Dr. Childress served as chair of IOM's Committee on Increasing Rates of Organ Donation. He presented on the findings of the IOM study —Organ Donation: Opportunities for Action — to be released this week. He discussed the IOM's task and the guiding perspectives and principles used by the IOM group. He stressed that fairness is important in both benefits and burdens. IOM also looked at the effects on disadvantaged groups. Recommendations to support organ donation include:
There are about 12,000 potential donors in the U.S. each year, of which about half are actual donors. Circulatory determination of death (including DCD) presents a larger pool of 22,000 potential donors, of which only 270 were donors in 2003. Dr. Childress discussed the difference between controlled and uncontrolled death and how this affects the donor pools. IOM is very interested in increasing donation after circulatory determination of death (DCDD) by funding demonstration projects, increasing other initiatives to encourage the practice, maintaining opportunities for organ donations, and increasing research on organ quality and enhanced organ viability.
IOM also looked at ways to increase the public understanding and appreciation of organ donation, and presented the committee's findings on issues of presumed consent. Evidence suggests that the U.S. public is not yet informed enough about donation to implement the practice of presumed consent; and it might, therefore, harm overall donation efforts. IOM suggests, instead, that public support be built to create a society where it's presumed that one will be a donor.
IOM considered financial and non-financial incentives to donation. IOM suggests that the U.S. should not adopt financial incentives (which raise issues of commodification) at this time nor should the U.S. institute preferential access to future services for donors and/or their families. While IOM was not asked to look at living donors, the committee did consider the impact of living donation on the field.
Mr. Frieson asked about DCDD and issues of family consent and legal/ethical issues. Dr. Childress described past and successful pilots, notably at the Washington Hospital Center in the 1990s. The DC City Council passed regulations to promote this practice, in fact, and Virginia and Florida also have such supporting laws. It will be important to have demonstration projects to assess the success of the idea. Mr. Frieson noted that, given Thursday's conversation about DCDD and the profession's lack of comfort with this practice, it seems like DCDD would face the same issues. Dr. Childress reported that the public is pretty comfortable with DCDD, since it is how most people are declared dead. The public is less comfortable with neurologic death, while hospitals are more comfortable with neurologic death.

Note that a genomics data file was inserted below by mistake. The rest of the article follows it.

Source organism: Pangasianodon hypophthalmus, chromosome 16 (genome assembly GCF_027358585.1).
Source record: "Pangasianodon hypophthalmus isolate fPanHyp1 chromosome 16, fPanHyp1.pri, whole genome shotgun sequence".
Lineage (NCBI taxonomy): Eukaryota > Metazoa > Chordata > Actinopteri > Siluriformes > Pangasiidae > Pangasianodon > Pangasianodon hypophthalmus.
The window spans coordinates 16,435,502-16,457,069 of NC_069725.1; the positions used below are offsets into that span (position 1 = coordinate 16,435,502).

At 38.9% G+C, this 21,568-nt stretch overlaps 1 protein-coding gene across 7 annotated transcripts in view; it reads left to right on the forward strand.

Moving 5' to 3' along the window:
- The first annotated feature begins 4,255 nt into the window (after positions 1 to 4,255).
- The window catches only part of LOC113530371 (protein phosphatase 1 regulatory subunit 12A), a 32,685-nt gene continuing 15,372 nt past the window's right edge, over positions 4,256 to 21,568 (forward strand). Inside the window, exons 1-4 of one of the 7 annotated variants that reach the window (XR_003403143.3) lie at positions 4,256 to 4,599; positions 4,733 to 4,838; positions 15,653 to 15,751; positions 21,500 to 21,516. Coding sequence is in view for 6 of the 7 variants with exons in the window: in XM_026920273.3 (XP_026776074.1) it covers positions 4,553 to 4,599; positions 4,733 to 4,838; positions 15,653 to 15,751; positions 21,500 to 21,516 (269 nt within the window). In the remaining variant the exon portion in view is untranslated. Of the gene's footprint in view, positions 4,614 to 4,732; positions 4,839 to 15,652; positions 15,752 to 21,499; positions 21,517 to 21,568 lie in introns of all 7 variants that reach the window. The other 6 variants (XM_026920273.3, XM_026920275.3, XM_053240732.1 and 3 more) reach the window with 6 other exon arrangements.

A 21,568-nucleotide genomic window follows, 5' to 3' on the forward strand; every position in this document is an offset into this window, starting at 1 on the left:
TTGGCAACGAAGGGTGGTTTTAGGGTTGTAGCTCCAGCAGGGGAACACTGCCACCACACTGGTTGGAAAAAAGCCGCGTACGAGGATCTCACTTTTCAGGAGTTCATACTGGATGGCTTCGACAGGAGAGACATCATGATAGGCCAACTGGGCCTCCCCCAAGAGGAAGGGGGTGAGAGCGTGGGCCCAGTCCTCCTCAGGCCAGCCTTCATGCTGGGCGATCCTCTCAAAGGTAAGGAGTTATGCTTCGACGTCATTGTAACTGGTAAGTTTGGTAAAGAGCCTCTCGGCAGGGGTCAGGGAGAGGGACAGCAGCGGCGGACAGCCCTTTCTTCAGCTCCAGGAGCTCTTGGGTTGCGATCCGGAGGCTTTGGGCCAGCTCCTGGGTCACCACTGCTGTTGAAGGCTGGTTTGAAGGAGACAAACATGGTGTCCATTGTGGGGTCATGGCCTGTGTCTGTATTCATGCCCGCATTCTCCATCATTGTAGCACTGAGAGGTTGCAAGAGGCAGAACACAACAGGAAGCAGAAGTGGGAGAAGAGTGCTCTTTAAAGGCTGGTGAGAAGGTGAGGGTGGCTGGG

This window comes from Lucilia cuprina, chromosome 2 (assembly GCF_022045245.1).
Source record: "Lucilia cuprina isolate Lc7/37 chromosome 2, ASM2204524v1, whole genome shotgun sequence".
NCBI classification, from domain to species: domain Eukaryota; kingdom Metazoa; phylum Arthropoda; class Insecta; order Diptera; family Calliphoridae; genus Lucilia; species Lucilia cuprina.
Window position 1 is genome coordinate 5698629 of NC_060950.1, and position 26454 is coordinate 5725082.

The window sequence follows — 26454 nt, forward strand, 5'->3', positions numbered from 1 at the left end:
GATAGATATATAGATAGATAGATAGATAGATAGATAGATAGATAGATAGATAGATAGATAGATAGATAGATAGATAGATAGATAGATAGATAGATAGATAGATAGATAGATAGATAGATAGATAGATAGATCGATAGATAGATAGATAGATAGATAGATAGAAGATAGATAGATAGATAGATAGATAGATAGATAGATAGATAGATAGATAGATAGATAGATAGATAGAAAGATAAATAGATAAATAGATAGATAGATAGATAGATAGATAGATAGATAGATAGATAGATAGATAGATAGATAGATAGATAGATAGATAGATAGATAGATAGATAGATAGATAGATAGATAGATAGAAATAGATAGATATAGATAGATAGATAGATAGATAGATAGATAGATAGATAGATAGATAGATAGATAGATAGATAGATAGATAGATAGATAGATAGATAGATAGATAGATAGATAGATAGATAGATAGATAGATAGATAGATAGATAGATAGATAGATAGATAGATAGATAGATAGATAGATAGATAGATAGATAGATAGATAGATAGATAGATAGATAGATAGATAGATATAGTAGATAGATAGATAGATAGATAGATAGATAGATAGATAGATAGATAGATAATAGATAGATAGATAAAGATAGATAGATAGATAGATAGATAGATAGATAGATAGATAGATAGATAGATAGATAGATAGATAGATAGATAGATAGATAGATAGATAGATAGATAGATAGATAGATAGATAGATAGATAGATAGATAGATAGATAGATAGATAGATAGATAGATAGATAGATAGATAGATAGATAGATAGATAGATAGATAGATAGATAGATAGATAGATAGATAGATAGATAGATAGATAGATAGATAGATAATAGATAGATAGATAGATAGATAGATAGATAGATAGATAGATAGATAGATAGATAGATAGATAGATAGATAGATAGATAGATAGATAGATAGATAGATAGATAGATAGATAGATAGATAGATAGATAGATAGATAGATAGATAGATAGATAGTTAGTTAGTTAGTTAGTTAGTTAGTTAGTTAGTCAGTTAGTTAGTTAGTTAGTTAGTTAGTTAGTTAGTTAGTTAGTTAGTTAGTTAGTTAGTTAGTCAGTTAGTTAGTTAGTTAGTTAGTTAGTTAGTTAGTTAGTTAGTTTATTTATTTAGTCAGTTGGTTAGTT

Ms. Robinson reported that pilot studies indicate that financial incentives — like travel expenses and funeral expenses — are popular. Dr. Childress noted the distinction between the removal of financial barriers, which is for living donors and is fair, compared to deceased donors, for which it is unnecessary and probably unneeded.
Dr. Reyes asked about requiring hospitals to have DCDD policies at this time. Dr. Solomon reported that several IOM reports have suggested this. The question discussed yesterday was whether this should be a CMS requirement, but Dr. Childress stated that this question had not been discussed by the IOM committee. Dr. David Vega said that hospitals are overwhelmed by their trauma patients and do not have the capacity to perform the activities required to keep organs viable. Dr. Childress said this is exactly why a demonstration project is necessary—to test it before we move ahead.
Arthur Matas, University of Minnesota
Dr. Matas reminded the group of the growth in the waiting list for organs, which results in increased median waiting time for kidney donations and deaths among those on the waiting list. Overall, the percent that die on the waiting list has increased from 6 to 8 percent. These deaths are not, as one might think, among the most elderly people on the list. The mean age is 54, and most of them are unsensitized. The argument for sales of living donor organs stems from the 5-10 year wait for organs, the increased number of deaths among those on the list, and the fact that the projected supply cannot meet the demand. It is agreed by everyone that there should not be financial disincentives for donation.